There is a grandiose and Eastern-tinged feel to the music with strong ensemble interplay, and even echoes of Deep Purple and Rainbow at times.
The Voice of the New Day visits the pilgrim and takes up the final part of the story. The confident and exuberant vocals of Michael Sadler (of Saga) are accompanied by stabs of ELP-style keyboards. Some nice use of Irish low whistles, acoustic guitar, keyboards and chiming percussion creates an uplifting positivity and flow throughout.
Nobody is a lovely acoustic guitar-led power ballad of great charm as ‘Really-Is’ contemplates his quiet life in his little house, far away from his former royal status. Bitter-sweet and moving, there is some pleasing musical interplay as Beau delivers his most impressive vocals of the album. Building up with an orchestral-like grandeur, it is the song that most easily works outside of the album’s narrative, and its melodic and commercial nature is most enjoyable.
Becoming a Nobody
Is that what you want for me
I think so
I think so…”
Meanwhile, the playful and quirky Fading Away, with its twisting dark electric guitar and accessible piano lines (almost Supertramp at times) is juxtaposed against the dulling of the once gleaming crown and decline of the reign of ‘Seemsto-Be’ – the result of the Secret Magic of the Crown when he was unworthy of claiming it. A meeting with his brother and an offer to share the now diminished crown is rejected and the song takes a darker direction.
He jumped from the tower
Like the Crown he has
Uncrowned is a full-on rock opera conclusion to the story, with harmonised vocals, an infectious chorus, bright and effervescent guitar notes and lush keyboards over an insistent drum and bass rhythm. The tainted crown disappears as ‘Really-is’ ascends the throne and all around the people realise the true king needs no crown.
Lift your eyes to the sun
Lift your eyes to the new way coming
The Crown does not make the kingdom
(Let me expound)
Nor is one King if he wears a Crown”
The swirling and celebratory ending slowly fades away and we conclude with Pilgrim’s Reprise, rich piano chords weaving over snippets of earlier themes before guitar and keyboards embrace once more as a prelude to a thoughtful, dreamy, choral and keyboard-led ending. The pilgrim has learnt that “A Crown does not make a King” and he offers himself to ‘That-Never-Can-Change’ – concluding this Christian allegory in an introspective and satisfying way.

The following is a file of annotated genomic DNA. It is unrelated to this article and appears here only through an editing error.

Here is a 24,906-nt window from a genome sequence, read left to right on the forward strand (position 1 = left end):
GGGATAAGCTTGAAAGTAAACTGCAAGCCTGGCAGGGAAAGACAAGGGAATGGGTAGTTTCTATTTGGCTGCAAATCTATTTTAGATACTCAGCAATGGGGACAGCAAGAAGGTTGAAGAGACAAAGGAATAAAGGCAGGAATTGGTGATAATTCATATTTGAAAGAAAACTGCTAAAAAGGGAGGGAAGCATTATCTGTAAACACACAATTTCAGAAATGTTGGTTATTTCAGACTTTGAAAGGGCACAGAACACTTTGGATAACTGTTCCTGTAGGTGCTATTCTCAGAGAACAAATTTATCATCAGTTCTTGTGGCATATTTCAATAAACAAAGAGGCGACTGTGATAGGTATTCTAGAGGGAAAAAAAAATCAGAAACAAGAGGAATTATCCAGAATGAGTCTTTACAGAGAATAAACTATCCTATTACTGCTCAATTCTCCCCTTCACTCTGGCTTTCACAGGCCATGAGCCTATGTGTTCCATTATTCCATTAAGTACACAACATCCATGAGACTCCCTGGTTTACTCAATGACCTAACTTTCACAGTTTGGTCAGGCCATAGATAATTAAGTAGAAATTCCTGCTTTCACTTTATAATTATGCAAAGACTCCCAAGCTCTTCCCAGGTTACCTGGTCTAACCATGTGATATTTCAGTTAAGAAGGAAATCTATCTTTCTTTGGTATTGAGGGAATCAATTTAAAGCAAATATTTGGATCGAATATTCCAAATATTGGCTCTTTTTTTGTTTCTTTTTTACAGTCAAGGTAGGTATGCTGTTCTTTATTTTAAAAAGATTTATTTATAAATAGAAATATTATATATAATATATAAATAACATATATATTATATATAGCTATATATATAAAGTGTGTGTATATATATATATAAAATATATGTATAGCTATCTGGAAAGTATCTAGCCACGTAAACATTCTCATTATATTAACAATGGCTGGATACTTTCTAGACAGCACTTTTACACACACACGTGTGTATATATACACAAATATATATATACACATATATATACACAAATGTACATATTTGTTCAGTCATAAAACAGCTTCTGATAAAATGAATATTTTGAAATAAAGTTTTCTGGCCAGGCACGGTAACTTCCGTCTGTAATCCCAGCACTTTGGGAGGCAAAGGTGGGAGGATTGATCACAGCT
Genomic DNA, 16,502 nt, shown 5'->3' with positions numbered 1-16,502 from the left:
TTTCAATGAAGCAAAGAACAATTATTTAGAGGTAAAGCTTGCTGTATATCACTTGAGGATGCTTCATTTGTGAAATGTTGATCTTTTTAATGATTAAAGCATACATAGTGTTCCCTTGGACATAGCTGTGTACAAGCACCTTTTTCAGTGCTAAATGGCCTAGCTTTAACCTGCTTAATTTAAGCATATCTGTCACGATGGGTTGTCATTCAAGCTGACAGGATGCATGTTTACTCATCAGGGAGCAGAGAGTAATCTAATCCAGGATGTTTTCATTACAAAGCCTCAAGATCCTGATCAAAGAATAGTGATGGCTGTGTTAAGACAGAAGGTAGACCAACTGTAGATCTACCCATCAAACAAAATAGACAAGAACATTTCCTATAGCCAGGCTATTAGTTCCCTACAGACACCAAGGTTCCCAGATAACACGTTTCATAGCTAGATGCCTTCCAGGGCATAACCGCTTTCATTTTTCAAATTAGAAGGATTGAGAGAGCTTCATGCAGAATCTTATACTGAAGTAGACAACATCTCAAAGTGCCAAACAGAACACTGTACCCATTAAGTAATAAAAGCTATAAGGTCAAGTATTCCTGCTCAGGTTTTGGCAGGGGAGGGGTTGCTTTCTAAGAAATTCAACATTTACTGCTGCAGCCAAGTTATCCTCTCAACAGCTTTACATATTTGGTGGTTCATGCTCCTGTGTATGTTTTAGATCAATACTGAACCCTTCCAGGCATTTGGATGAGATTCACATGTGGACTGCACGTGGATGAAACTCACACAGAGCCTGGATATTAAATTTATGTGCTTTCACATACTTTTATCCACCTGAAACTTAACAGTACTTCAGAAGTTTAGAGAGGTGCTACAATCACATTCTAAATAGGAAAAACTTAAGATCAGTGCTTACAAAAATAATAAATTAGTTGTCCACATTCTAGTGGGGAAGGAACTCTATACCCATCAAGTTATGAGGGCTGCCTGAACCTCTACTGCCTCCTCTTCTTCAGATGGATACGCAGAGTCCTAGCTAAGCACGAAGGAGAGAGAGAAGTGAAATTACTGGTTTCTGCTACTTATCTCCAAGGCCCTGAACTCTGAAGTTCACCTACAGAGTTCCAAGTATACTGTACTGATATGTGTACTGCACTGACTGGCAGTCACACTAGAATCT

Evership’s ambition to tell this captivating tale over two albums of progressive rock is to be praised. The Uncrowned King: Act 2 is an undoubted success and Shane Atkinson and his fellow musicians are to be applauded for their efforts. On its own, it has many moments to savour and enjoy, but it is as a whole, together with Act 1, that it obviously works best. If you enjoyed Act 1, then Act 2 is a must-buy. Treated as a delayed double album, I recommend it to fans of progressive rock who value melody, variety and an intelligent and thoughtful lyrical content, in preference to musical indulgence, showboating and complexity for the sake of it. This is quality prog fayre.
01. The Voice of the Night (3:30)
02. Missive Pursuits (8:30)
03. The Law of Ages (6:57)
04. Coronation (8:22)
05. The Voice of the New Day (5:04)
06. Nobody (7:31)
07. Fading Away (5:59)
08. Uncrowned (8:06)
09. Pilgrim’s Reprise (3:56)
Total Time – 57:55
Beau West – Lead Vocals
Shane Atkinson – Keyboards, Drums, Percussion, Vocals, Dulcimer, Sound Design
James Atkinson – Lead Guitar
John Rose – Rhythm, Slide, Classical, Acoustic & Lead Guitar
Ben Young – Bass Guitar
Michael Sadler – ‘The Voice of the New Day’ (track 5)
Mike Priebe – ‘The Voice of the Night’ (track 1) & Backing Vocals
Lisa Atkinson – Additional Backing Vocals
Anna Yoder & Emily Walsh – Strings
David Ginn, Jack Warren, Nathan Mohnke – Brass
Skip Cleavinge – Irish Low Whistle
Record Label: Independent
Formats: CD, Digital
Country of Origin: U.S.A.
Date of Release: 14th October 2022